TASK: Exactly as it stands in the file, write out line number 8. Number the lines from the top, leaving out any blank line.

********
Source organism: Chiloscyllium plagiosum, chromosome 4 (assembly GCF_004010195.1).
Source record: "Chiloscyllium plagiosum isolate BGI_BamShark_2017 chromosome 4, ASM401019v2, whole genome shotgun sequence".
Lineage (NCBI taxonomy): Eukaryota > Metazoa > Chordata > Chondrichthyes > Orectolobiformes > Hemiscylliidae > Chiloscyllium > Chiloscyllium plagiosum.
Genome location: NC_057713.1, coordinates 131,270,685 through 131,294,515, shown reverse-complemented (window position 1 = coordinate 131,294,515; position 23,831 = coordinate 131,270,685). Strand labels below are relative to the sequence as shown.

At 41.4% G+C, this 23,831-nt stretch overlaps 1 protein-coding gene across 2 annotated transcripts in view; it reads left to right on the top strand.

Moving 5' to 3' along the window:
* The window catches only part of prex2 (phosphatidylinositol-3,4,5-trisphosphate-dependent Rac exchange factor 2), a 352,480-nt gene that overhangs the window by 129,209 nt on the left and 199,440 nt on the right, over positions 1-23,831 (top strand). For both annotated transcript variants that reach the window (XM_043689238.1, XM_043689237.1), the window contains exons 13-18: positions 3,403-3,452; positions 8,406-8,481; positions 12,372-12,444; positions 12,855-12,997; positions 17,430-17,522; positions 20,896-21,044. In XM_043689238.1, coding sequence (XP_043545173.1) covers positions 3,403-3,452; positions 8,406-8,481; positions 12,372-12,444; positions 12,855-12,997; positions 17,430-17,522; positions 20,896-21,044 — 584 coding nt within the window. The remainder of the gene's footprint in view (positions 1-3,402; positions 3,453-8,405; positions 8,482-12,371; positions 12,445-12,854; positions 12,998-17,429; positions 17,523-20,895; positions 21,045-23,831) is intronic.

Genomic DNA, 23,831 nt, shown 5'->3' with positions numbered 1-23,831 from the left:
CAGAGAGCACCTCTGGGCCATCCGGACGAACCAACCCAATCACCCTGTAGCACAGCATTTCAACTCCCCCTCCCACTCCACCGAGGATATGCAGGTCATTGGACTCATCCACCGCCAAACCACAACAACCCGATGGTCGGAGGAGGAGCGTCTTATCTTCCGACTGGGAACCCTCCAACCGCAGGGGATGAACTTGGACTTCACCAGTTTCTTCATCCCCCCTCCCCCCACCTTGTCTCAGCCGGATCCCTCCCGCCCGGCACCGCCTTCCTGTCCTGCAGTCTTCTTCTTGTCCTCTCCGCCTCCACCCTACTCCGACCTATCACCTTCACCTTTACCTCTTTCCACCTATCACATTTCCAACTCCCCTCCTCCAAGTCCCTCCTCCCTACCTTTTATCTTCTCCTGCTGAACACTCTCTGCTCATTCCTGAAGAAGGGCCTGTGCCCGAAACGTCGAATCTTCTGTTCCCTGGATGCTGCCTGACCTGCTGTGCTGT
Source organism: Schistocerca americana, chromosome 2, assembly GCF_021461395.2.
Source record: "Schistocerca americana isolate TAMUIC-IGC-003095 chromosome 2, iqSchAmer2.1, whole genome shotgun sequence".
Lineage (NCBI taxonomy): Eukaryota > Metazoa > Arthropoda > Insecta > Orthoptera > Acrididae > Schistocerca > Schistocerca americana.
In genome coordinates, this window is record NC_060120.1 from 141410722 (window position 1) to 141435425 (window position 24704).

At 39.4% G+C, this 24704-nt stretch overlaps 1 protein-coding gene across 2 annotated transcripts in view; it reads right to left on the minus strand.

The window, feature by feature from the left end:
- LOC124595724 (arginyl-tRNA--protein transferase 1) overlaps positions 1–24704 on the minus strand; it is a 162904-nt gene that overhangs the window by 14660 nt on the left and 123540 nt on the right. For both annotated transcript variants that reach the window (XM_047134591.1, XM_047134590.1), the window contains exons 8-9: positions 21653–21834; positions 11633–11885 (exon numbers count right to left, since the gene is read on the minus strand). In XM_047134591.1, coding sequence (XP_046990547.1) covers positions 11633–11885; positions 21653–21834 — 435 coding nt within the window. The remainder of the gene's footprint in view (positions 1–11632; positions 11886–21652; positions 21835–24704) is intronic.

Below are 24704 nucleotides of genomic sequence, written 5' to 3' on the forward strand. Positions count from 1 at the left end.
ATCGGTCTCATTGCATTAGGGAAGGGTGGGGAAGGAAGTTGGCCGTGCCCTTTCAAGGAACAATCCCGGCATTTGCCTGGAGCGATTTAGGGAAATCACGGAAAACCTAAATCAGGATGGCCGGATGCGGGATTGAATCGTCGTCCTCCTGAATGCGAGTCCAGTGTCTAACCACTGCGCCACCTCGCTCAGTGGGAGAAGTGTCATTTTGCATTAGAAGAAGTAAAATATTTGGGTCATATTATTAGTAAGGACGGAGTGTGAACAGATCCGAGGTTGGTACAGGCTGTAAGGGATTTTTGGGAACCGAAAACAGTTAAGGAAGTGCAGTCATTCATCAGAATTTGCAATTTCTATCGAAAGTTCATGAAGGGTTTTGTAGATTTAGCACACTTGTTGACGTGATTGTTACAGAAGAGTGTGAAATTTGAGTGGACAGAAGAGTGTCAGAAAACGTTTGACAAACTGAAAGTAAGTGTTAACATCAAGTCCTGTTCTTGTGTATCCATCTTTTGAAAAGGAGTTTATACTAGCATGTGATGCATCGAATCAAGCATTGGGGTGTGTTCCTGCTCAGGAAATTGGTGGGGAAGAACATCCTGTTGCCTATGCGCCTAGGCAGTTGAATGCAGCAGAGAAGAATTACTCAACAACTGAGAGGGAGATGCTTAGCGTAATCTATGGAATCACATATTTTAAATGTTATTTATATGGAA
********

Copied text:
Genomic DNA, 23,831 nt, shown 5'->3' with positions numbered 1-23,831 from the left: